Mark D. Steinberg

Professor of History, University of Illinois

I have specialized for most of my career on the cultural, intellectual, and social history of Russia and the Soviet Union in the nineteenth and twentieth centuries. My recent and current research focuses on cities, revolutions, emotions, religion, violence, and utopias. My most recent book is Russian Utopia: A Century of Revolutionary Possibilities (in the series “Russian Shorts” / London: Bloomsbury, forthcoming October 2021). Other recent books: The Russian Revolution, 1905-1921 (Oxford University Press, 2017) and the extensively revised ninth edition of A History of Russia, with Nicholas Riasanovsky (Oxford, January 2018). Current projects include Crooked and Straight in the City: Street, Night, and Morality in New York, Odessa, and Bombay in the 1920s and 1930s and preparing a 10th edition of A History of Russia. I retired from teaching at the University of Illinois in May 2021.

Older publications include Moral Communities: The Culture of Class Relations in the Russian Printing Industry, 1867-1907 (California 1992); The Fall of the Romanovs: Political Dreams and Personal Struggles in a Time of Revolution, with Vladimir Khrustalev (Yale 1995); Voices of Revolution, 1917 (Yale 2001); Proletarian Imagination: Self, Modernity, and the Sacred in Russia, 1910-1925 (Cornell 2002); Petersburg Fin-de-Siecle (Yale, 2011); plus a video/audio lecture series, A History of Russia: From Peter the Great to Gorbachev. I have also co-edited a number of volumes, including Cultures in Flux: Lower-Class Values, Practices and Resistance in Late Imperial Russia, ed. with Stephen Frank (Princeton 1994); Sacred Stories: Religion and Spirituality in Modern Russia, ed. with Heather Coleman (Indiana 2006); Religion, Morality, and Community in Post-Soviet Societies, ed. with Catherine Wanner (Indiana, 2008); Kul’tury gorodov Rossiiskoi imperii na rubezhe XIX – XX vekov, ed. with Boris Kolonitskii (St. Petersburg, Evropeiskii dom, 2009); Interpreting Emotions in Russia and Eastern Europe, ed. with Valeria Sobol (Northern Illinois, 2011).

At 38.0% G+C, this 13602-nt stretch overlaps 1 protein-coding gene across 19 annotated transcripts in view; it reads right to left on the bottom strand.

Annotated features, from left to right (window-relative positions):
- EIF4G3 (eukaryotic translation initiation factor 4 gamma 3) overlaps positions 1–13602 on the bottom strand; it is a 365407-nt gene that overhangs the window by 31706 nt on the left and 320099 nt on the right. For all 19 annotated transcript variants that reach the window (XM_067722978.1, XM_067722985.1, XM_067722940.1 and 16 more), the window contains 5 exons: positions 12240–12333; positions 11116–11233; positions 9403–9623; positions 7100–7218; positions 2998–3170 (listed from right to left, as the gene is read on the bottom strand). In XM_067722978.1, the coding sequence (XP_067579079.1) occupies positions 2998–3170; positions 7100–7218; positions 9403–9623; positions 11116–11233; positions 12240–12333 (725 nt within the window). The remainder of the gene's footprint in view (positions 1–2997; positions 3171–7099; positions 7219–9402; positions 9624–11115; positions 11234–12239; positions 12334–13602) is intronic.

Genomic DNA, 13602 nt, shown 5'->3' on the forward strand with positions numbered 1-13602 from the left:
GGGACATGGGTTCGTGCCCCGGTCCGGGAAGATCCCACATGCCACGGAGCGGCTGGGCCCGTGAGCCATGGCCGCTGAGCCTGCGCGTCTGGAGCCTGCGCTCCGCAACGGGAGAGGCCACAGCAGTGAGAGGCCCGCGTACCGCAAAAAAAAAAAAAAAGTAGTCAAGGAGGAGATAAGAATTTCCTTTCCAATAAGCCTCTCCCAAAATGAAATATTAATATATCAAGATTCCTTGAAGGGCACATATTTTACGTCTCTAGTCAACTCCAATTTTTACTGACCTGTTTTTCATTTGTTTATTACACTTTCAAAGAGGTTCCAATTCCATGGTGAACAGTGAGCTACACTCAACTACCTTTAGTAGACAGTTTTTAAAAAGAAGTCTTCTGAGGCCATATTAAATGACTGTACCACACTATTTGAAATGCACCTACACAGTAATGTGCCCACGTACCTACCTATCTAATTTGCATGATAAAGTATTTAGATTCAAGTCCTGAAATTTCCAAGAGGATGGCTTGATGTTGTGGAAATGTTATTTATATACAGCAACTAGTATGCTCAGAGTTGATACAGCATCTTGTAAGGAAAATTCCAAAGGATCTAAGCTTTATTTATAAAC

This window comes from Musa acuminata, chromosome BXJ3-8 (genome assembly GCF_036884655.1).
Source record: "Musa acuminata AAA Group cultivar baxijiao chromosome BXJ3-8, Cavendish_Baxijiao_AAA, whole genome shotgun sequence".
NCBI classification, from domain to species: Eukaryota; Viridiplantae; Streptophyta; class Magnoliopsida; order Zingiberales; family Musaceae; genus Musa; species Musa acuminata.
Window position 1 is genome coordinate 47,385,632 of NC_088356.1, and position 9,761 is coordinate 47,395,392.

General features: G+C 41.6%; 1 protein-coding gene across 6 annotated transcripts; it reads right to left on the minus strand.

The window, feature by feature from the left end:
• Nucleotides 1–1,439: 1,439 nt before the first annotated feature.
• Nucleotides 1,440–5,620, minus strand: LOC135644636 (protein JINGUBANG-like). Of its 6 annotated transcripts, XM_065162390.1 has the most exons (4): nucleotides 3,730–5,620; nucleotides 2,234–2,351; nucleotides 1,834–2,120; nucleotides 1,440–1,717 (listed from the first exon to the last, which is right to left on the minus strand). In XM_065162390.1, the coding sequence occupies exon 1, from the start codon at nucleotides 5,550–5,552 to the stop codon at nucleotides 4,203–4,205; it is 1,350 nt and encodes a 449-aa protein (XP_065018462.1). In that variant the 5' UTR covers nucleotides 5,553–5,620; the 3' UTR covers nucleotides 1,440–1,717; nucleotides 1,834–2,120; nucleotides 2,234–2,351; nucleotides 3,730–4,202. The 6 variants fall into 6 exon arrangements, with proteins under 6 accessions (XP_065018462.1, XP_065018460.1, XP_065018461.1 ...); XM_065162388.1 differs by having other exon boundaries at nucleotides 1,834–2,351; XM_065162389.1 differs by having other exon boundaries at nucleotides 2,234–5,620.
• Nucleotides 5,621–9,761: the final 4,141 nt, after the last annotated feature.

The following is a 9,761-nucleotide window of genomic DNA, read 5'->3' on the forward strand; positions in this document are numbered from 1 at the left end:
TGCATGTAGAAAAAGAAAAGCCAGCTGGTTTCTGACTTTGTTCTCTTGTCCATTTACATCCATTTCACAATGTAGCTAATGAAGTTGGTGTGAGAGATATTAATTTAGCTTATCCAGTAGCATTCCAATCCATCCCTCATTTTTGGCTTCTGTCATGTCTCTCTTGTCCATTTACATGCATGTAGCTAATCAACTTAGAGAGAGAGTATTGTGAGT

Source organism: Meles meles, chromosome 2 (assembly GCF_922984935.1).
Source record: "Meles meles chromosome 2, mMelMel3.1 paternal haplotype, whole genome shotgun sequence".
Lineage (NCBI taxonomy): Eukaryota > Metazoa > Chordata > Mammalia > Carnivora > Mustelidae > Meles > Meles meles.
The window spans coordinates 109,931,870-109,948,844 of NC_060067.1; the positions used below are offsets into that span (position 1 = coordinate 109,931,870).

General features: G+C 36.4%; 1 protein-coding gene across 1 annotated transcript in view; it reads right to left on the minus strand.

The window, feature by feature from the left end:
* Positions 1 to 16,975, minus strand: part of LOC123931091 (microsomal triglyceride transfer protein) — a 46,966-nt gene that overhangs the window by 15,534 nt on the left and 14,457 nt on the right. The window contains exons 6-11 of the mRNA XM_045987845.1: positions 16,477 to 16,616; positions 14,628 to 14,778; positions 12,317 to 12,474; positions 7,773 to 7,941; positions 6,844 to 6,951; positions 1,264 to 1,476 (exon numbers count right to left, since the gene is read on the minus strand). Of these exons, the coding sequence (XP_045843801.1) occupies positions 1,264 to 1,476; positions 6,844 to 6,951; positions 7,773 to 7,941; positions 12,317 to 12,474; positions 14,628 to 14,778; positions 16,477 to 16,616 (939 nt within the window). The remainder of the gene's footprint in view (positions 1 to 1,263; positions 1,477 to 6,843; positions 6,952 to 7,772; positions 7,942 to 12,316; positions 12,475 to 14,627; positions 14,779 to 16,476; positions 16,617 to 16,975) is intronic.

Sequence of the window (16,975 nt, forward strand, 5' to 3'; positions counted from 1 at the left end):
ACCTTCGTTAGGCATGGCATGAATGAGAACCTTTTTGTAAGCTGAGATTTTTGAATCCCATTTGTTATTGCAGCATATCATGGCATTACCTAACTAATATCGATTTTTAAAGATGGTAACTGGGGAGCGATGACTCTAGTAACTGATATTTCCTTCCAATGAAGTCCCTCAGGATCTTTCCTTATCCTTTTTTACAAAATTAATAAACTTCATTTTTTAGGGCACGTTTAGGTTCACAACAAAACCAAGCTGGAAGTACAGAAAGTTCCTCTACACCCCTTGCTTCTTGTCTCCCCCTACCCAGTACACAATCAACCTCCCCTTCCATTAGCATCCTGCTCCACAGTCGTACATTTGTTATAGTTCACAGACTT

From 2006 to 2013, I was editor of Slavic Review, the  interdisciplinary academic journal of ASEEES, the Association for Slavic, East European, and Eurasian Studies, of which I served as president in 2019. For three years I also coordinated the Illinois Department of History’s “Center for Historical Interpretation,” which focused for three years on Global Utopias (

I was born in San Francisco in 1953. I received a B.A. from U.C. Santa Cruz in 1978 and a doctoral degree from U.C. Berkeley in 1987. In the 1970s, I worked in New York City as a taxi driver and a printer’s apprentice. I have taught at the University of Oregon, Harvard University, Yale University, and the University of Illinois at Urbana-Champaign (from 1996 to 2021).

The amazing drag artist Sasha Velour is my son. Sasha’s mother, Jane Hedges, a long-time scholarly editor, died of cancer in 2015. In the summer of 2020, I married Daniela Steila, a historian of philosophy at the University of Turin in Italy. In the years ahead, I will be living in New York City and Italy.

Official department page (with link to CV):  

Recent courses (and links to syllabi)

Recent Interview on the history of protest in Russia, for Russian media project “Russia of the Future,”, by Daria Gavrilova, summer 2020, posted December 8, 2020: . English